So, a Government, having proven beyond all reasonable doubt of its incompetence to manage effectively the deadly Ebola crisis and the nation, should merit songs of patriotism and praises or a popular uproar for a regime change?
Let me first re-capitulate briefly what is already known. When the NPFL encircled Monrovia in 1990, we campaigned patriotically for Doe (an elected President) to quit. Then again the same NPFL and Charles Taylor were raining sophisticated missiles on the interim administration of Dr. Amos Sawyer in 1992, in a congested Monrovia - again, we demanded patriotically for his immediate exit from power. Ah, I know not of any official who ran away here. When the MODEL and LURD closed in on President Charles Taylor in 2003 (then also an elected leader), we patriotically begged the US President George W. Bush, jr to please get the warlord-turned-President off our backs. And finally, it reached President Ellen Johnson-Sirleaf, whose Ministers and Legislators abandoned in disarray; an entire nation paralysed; an economy in shambles; US$20 million, and still there is an acute shortage of everything to effectively contain the Ebola; and officials are still receiving hefty pay (and doing nothing), while the Ebola centers and hospitals are underpaid and understaffed. And all this chaos is taking place in the midst of only a virus and not a war. And in the face of this huge national humiliation and total despair of our people, Liberians who dare to demand a regime change are considered unpatriotic and insane. Yes, for this regime everyone should remain in a marching order like some zombies and wait for 2017, when democracy shall have taken its full course. Well, I take note as it would seem that Liberians have now acquired a very high degree of political maturity and a general sense of national unity.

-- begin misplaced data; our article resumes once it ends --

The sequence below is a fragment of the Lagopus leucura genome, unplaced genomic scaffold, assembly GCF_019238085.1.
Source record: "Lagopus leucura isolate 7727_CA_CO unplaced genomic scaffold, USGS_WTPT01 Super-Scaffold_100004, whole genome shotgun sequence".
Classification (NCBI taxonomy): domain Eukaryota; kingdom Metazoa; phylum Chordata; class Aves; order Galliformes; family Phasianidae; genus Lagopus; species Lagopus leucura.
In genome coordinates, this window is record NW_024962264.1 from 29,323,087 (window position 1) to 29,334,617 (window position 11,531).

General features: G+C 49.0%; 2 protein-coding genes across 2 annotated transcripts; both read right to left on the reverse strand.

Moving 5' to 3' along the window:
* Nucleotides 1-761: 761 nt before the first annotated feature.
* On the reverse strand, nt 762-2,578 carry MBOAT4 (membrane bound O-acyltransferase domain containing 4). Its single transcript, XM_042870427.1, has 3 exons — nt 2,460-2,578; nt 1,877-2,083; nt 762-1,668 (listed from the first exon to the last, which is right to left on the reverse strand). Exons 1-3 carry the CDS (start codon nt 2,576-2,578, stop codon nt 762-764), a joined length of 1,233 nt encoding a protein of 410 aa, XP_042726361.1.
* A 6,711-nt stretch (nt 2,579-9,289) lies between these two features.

However, patriotism is another matter; it is much more profound. Apart from national interest, it goes also with one’s self-honour and dignity as a leader. And the example that comes to my mind is the unexpected resignation of Pope Benedict XV1 in 2013. This was a man elected for life to lead the millions of Christians around the world, but had the dignity, will and courage to tell the faithful that he had no more energy to serve them and his God; age had token its toll. And you better believe it, the new Pope Frances is not any younger, but he has brought to the Roman Catholic Church a spirit of renewal and dynamism, overshadowing even the fact that there is a first retired Pope in the Vatican.
Under the same token, our country is at a crossroad, and it is only President Ellen Johnson-Sirleaf that has the power to save her own honour and legacy, and at the same time save our democracy and the Republic. She has every right to stay on until 2017, to complete her constitutional mandate. Time could still be on her side. Notwithstanding, if I were her, I would take a lesson from Pope Benedict XV1, and with great dignity, will and courage, proceed to an unexpected smooth constitutional transition by transferring power to my Vice President - acknowledging that age has taken its toll, and that the energy is no more to effectively serve my country and people. And such a gesture will reinforce further our emerging political maturity, patriotism and good governance, and Liberia will resurrect again, with the touch of her legacy, among the community of nations. This is a period of great uncertainty in which Liberians are eager for a political renewal and reassurance going into 2017 and beyond.
I accept to be crucified as some secret agent of the Vice President, but though I am not. I am only a Liberian, fervent democrat and patriot. And relying on history and experience as my guide, I try hard to stay ahead of events in order to avoid unpleasant surprises. I know that the grievances and discontent of our people are too profound to be ignored, and the road to 2017 - though only 36 months away - could become a million mile unending. The jobless masses of energetic youth are already thinking beyond the tragedy of the Ebola – that is, if hard time was already rampant before the Ebola, and it became deadly during the Ebola, then how worse would it be, if and when, the Ebola goes away? And here is a worst case scenario I foresee: That if the “business-as-usual” mentality is not quickly changed, and the right decisions are not taken now or immediately after to establish the credibility of the Government, then we could get into 2017 and beyond, with an uncontrollable social turmoil.
So, Madam President, the cards are all yours – for the better or for the worst.